"Save up to 75% on your prescriptions instantly," reads the back of the free card from American Prescription Discounts.
Really? Well, make sure you understand the small print and recognize that we're not talking about 75% off your co-pay.
Ruby Edwards, staff pharmacist at the Physician Drug Center, an independent pharmacy in Detroit, dubs the cards: "Kind of misleading."
She cautioned that the discounts promoted on the cards often "do say 'up to.'"
Some cards proclaim discounts of up to 75% or up to 90%. But often, Edwards said, the consumer does not get those kind of discounts and can get a better deal through the independent pharmacy itself.
She's seen cases where discounts can be 10% or less, compared with other programs.
To get more insight into how the cards can work, I took one of my family's prescriptions to two different stores.
One pharmacist told me that we couldn't do better than the $93.99 we already was saving with insurance with $20 out-of-pocket costs.
She wouldn't compare what the prescription would cost under the American Prescription Discounts plan, neither would another pharmacist at another store. Both said the discount cards work better for those without insurance. One pharmacist told me we might want to save the card in case some medication in the future would not be covered by insurance.
Obviously, most consumers would like to comparison shop discount cards and insurance programs. But many pharmacists are not going to compare prices and run all the numbers for you, warned Edgar Dworsky, founder of ConsumerWorld.org.
Dworsky did a comparison shopping test involving discount cards in 2012 and discovered that it's not easy to shop because many pharmacists cannot easily ring up the different discounts off a cash price.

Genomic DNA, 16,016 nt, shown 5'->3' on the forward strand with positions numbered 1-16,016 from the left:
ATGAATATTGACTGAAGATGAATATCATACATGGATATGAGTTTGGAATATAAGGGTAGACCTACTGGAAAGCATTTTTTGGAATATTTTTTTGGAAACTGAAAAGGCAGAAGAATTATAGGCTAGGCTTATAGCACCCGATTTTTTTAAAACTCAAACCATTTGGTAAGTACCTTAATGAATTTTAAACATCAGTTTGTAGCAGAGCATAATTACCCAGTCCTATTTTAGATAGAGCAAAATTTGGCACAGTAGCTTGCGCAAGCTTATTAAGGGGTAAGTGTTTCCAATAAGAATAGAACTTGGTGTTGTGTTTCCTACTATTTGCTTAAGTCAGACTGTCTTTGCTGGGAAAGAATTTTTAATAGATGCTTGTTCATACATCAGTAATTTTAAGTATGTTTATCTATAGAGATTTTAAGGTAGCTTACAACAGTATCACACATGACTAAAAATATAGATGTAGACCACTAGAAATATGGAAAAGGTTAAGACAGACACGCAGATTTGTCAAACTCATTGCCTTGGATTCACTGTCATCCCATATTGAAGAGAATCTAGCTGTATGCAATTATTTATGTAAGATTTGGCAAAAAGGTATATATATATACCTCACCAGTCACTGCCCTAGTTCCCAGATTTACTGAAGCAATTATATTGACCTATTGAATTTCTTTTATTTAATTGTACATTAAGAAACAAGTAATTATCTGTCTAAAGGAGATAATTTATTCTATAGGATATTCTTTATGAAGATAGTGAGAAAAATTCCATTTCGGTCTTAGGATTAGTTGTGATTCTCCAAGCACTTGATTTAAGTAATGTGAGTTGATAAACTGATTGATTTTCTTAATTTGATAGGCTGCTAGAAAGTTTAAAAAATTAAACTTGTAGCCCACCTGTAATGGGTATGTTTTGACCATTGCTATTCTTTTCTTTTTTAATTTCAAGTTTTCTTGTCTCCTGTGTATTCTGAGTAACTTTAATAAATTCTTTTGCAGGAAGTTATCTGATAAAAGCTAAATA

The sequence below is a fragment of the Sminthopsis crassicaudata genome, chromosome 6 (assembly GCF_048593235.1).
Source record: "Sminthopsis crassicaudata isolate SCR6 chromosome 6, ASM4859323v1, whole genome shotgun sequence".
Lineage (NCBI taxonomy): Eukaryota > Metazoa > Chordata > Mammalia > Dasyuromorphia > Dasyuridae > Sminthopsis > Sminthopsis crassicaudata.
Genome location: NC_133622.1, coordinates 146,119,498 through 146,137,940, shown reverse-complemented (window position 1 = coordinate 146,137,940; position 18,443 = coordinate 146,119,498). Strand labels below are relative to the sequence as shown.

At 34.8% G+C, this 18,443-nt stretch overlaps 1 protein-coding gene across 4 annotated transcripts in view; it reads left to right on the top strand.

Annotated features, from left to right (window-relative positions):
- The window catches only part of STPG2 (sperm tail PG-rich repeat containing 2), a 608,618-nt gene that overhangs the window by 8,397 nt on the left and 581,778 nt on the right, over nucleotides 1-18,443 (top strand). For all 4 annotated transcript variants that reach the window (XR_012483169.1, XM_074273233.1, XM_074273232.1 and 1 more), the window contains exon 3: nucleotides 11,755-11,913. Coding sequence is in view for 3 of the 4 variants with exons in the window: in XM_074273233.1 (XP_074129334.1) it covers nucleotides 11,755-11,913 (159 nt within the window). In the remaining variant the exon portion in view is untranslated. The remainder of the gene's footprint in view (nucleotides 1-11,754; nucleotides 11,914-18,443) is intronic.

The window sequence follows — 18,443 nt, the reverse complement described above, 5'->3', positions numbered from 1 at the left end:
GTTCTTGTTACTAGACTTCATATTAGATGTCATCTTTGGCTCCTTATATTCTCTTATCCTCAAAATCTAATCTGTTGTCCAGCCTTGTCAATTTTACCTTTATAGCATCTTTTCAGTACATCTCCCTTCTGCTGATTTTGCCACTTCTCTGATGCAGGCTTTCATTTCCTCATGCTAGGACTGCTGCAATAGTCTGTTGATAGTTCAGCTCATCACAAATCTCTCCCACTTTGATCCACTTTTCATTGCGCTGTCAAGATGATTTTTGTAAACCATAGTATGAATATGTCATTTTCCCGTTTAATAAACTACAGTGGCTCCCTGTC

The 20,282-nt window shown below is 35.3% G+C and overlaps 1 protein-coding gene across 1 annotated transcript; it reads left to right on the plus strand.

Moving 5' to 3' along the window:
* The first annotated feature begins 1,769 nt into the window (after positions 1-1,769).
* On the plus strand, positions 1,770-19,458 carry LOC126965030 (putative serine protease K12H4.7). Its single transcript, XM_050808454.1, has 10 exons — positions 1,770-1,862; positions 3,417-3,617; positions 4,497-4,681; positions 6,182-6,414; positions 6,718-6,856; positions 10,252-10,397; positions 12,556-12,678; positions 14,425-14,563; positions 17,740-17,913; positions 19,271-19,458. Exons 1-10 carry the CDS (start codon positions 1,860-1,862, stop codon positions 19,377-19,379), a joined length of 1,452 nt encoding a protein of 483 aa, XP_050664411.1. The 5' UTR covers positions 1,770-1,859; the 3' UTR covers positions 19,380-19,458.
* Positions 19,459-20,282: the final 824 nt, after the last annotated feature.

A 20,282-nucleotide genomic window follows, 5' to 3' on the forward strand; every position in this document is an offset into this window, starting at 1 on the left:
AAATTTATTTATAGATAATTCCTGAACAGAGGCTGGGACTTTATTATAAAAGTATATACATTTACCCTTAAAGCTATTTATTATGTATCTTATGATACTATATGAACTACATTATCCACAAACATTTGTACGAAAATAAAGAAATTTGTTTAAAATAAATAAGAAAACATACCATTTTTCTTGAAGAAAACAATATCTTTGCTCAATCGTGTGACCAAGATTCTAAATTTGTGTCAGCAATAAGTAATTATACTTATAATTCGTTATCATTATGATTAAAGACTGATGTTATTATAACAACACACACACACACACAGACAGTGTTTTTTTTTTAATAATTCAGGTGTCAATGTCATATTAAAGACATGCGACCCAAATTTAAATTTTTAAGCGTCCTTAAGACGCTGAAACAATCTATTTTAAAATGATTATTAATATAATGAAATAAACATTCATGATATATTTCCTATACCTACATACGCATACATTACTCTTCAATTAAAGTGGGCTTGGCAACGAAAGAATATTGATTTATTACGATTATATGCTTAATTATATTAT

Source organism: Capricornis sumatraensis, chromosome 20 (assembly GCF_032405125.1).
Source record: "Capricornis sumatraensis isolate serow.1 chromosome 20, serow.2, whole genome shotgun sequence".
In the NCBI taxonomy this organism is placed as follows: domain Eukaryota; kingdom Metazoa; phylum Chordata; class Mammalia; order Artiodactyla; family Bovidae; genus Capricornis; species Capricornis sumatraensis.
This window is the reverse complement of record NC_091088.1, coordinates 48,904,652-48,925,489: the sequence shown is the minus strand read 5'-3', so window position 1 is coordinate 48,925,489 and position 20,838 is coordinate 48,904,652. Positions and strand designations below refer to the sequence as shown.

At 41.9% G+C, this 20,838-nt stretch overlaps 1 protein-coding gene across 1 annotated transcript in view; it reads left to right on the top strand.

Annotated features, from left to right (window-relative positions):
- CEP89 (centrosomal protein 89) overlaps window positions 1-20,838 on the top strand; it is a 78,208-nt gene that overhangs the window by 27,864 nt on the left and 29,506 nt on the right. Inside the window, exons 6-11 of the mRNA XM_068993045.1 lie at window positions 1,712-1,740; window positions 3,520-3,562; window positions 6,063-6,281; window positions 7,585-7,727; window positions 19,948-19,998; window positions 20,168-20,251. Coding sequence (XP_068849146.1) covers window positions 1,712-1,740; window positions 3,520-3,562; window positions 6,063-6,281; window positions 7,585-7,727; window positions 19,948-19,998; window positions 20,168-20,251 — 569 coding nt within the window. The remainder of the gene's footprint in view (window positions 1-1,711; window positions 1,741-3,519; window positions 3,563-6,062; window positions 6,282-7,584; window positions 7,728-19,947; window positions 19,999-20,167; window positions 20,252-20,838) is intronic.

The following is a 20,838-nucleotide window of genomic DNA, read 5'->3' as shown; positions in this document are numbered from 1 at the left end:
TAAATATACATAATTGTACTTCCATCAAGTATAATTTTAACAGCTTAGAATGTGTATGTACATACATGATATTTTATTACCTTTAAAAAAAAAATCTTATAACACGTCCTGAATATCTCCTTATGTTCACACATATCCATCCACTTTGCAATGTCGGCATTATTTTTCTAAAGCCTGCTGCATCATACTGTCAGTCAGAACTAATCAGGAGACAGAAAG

Dworky's study did find discounts ranging from 11% to 27% in some cases.
His advice: Compare prices at more than one store. Go at a time when the drug store is not busy. It is also wise to use the card's online price checking feature to get a rough idea of what a local pharmacy might charge.
Understand that the same drug can have a different cash price at a suburban or urban store within the same chain. The discount cards offer a discount off a cash price, so it's important to start with a lower cash price.
Cash prices can change over time as well.
"You would think a drug price would be pretty stable but it is not," said Richard Sagall, president of Needymeds.org, a web site that gives information on low-cost options and has its own free discount card.
Drug A might be less expensive at one store but drug B could be less expensive at another. Some studies have shown that Costco has favorable cash prices and one doesn't have to be a Costco member to use the pharmacy, Dworsky said.
The No. 1 piece of advice is not to pay any extra fees for a drug discount card, according to consumer advocates.
Also take time to understand the various discount cards and the rules.
If you go online to www.AmericanPrescriptionDiscounts.com, for example, you discover that the program does not add benefits if you already have insurance coverage.
"Our program is not designed to add discounts to a benefit you are already receiving from your current provider, nor is it designed to reduce your co-pay," the American Prescription Discounts web site says.
The site also noted that many insurance companies might not cover some medications that could qualify for discounts under the American Prescription Discounts program.
American Prescription Discounts is a subsidiary of New York-based ScriptRelief LLC, which has issued cards under different names and makes money when the card is used.